So now what?
These days I sing and play with a group, Listen in the Kitchen. With all due modesty, we are five fierce, funny, brilliant, wonderful women who sing and play instruments and laugh a lot. We’ll be appearing at the October First Friday at the Puget Sound Cooperative Credit Union. Come and hear us. So far, we have only done occasional local gigs, and have no plans to tour or pursue more work.
Now I’m thinking of doing a little solo singer songwriter work again. This has been a long time coming. Yikes. Will anyone care? Will anyone listen?
But then I think, whether anyone likes my work or not is none of my business. I’m here to sing my songs, that’s my business, so what the heck and wahoo. I’ll start out and see how it goes.
One obstacle: I will have to overcome my reluctance to leave the house.
It’s always something.
May you all sing your songs, whatever form they take. Blessings.

Sweet Old Bob and the Siren Song of Technology

When I came to the island in 1973, among the hippies I got to know was a tall slender guy named Bob. He had long black hair and a beard. He made his living selling dope pipes that he made from brass lamp parts and wooden beads.
By 1974 Bob decided to give up the hippie craftsman life and move to Seattle to pursue more interesting things. He’d always been interested in computers.
Flash forward: I was visiting my mother in California in June 2000 and picked up a copy of Time Magazine and began reading an article about ecstasy, the rave drug. Near the end I saw a picture of “Bob Wallace, retired Microsoft millionaire,” who funded the testing of drugs at raves to make sure the drugs were safe.
Yes, it was our Bob. After moving to Seattle he had become Microsoft employee number 9. You can miss a lot when you lose touch with a person for twenty-six years.
Bob was an integral part of the computer revolution that changed our world. He left Microsoft after a few years and started a company called Quicksoft, which he later sold, and then he and his wife, Megan, moved to northern California, and funded research into mind altering drugs. Testing drugs at raves was a service Bob funded.
On September 20, 2002, at age 53, he died in his sleep. He had pneumonia. He changed the world but was not great at taking care of himself.
Bill Larson,* who lived on Vashon in the 1970s and ‘80s, knew Bob Wallace when they both lived here. Bill told me this story recently:
One day Bob told Bill about an idea he had for a portable computer. It would consist of the computer, a monitor, and a keyboard, which would all fold into a suitcase so it could be carried, and it would weigh under eighty pounds! Voila! Portable computer!
This was back in the mid-70s when computers still filled rooms.
The idea was a little ahead of its time, but not much. In 1981, the first portable computer, the Osborne 1, debuted. It weighed about 24 pounds and had a five-inch screen, two floppy disk drives, and 64K memory. It cost $1795, looked like a suitcase when closed, and was a success for a few years. Portable computers that looked more like the laptops we know soon followed.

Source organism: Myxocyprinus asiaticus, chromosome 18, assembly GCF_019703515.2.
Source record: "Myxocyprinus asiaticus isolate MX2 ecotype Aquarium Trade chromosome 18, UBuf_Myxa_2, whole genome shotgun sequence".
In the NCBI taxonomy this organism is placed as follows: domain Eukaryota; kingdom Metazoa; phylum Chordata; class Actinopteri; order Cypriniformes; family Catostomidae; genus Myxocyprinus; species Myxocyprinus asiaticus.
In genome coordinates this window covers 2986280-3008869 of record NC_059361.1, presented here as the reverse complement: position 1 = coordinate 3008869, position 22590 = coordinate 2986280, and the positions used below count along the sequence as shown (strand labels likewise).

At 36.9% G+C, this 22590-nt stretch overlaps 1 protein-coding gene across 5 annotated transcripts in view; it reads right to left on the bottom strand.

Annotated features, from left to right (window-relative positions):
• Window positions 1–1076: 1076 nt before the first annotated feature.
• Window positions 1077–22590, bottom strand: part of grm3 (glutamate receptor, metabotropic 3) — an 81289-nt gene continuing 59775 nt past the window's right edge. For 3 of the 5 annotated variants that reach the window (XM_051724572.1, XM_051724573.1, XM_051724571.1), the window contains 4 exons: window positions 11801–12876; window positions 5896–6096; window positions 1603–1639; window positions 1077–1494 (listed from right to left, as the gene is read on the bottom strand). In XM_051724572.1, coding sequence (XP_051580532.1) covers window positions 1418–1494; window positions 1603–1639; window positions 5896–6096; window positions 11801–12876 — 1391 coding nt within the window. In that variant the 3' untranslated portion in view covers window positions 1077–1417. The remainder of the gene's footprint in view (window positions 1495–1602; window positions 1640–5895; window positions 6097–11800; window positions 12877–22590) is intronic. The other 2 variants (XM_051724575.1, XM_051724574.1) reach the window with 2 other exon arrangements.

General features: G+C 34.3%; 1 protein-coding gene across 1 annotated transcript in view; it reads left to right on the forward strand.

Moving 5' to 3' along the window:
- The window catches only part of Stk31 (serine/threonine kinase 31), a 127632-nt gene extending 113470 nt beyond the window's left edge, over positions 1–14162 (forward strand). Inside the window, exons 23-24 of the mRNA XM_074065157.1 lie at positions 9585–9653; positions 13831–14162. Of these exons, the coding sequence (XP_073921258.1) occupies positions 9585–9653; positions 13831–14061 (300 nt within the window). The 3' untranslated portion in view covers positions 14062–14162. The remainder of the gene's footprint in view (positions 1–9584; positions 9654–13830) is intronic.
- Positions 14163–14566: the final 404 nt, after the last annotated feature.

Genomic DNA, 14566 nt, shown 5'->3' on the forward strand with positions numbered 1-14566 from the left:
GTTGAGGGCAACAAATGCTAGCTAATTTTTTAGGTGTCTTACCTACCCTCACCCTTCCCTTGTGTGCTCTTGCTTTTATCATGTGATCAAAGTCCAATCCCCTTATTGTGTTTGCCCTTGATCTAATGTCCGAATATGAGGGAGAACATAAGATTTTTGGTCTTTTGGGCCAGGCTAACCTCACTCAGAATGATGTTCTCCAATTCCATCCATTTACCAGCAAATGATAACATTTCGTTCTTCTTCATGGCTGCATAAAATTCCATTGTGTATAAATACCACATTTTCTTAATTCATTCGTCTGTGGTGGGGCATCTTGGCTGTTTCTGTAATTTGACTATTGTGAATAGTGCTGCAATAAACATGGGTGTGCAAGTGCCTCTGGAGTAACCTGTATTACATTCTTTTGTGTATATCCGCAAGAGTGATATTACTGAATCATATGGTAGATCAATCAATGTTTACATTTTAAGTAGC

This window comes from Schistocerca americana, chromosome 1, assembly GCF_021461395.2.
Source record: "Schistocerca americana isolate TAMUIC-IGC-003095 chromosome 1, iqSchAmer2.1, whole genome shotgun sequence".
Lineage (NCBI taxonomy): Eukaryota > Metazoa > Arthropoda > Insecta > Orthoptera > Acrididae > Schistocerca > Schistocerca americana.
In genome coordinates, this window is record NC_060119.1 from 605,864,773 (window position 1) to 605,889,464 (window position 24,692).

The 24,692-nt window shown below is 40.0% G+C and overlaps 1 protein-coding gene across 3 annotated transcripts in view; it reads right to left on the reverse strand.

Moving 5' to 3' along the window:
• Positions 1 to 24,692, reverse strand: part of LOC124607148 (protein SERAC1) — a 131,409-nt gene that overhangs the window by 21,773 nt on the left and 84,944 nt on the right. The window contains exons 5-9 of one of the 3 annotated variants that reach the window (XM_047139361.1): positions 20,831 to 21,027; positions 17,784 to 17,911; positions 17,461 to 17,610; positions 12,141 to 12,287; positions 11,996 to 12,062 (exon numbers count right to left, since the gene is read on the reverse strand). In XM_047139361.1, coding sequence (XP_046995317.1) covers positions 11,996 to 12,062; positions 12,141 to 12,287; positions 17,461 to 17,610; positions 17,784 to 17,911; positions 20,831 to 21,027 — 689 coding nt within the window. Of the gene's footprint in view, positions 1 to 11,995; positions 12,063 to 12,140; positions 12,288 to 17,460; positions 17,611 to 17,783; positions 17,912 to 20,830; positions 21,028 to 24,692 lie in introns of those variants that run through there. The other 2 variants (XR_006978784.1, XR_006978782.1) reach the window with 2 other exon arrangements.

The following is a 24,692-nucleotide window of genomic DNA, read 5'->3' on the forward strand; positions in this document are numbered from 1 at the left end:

At first, I thought the personal computer was a solution without a problem. I got a Panasonic word processor that was advertised as, “too smart to be a typewriter, too easy to be a computer.” I loved that thing. Used it for years.
But then - I heard about the internet. I got a Mac Performa and listened to the SKREE and static of dial-up with tense anticipation and delight. Now I could (slowly) be in contact with friends and family across the country and around the world. Thrills!
That was a little over twenty years ago. Now I have a computer I can hold in my hand, called a cell phone, or mobile. I can use it to go online, play games, and even make phone calls.
That first flush of “Gee whiz, computers are so keen!” has been replaced by “Yikes, my bank account has been hacked!” “Holy gazoly, our elections have been rigged!” And other not so great uses of computers and the internet.
Did the visionary geniuses who pioneered computer technology foresee their work being put to these uses? Here’s someone who thought about developing technology:
“When you see something that is technically sweet, you go ahead and do it and you argue about what to do about it only after you have had your technical success. That is the way it was with the atomic bomb.”
 -- J. Robert Oppenheimer
It is a shame that human beings do not grow emotionally, mentally, and spiritually as fast as we create new technology. Technological innovations amaze, but we’re still chasing the same old delusions of power and money.
Perhaps there are some visionary geniuses now who will be able to help save humanity from the unforeseen consequences of technological advancements that were too sweet to pass by.
Perhaps the necessities imposed by climate change, or some other challenge that the whole world faces, will force us to drop the false dichotomy of our disagreements.
Meanwhile? Let us be kind, to ourselves, and one another, and keep breathing.
*Bill Larson makes custom guitar slides in colors out of borosilicate glass. If you are jonesing to play slide blues guitar and want a slide in your size and color, you can look him up at The Rocky Butte Guitar Slide Company.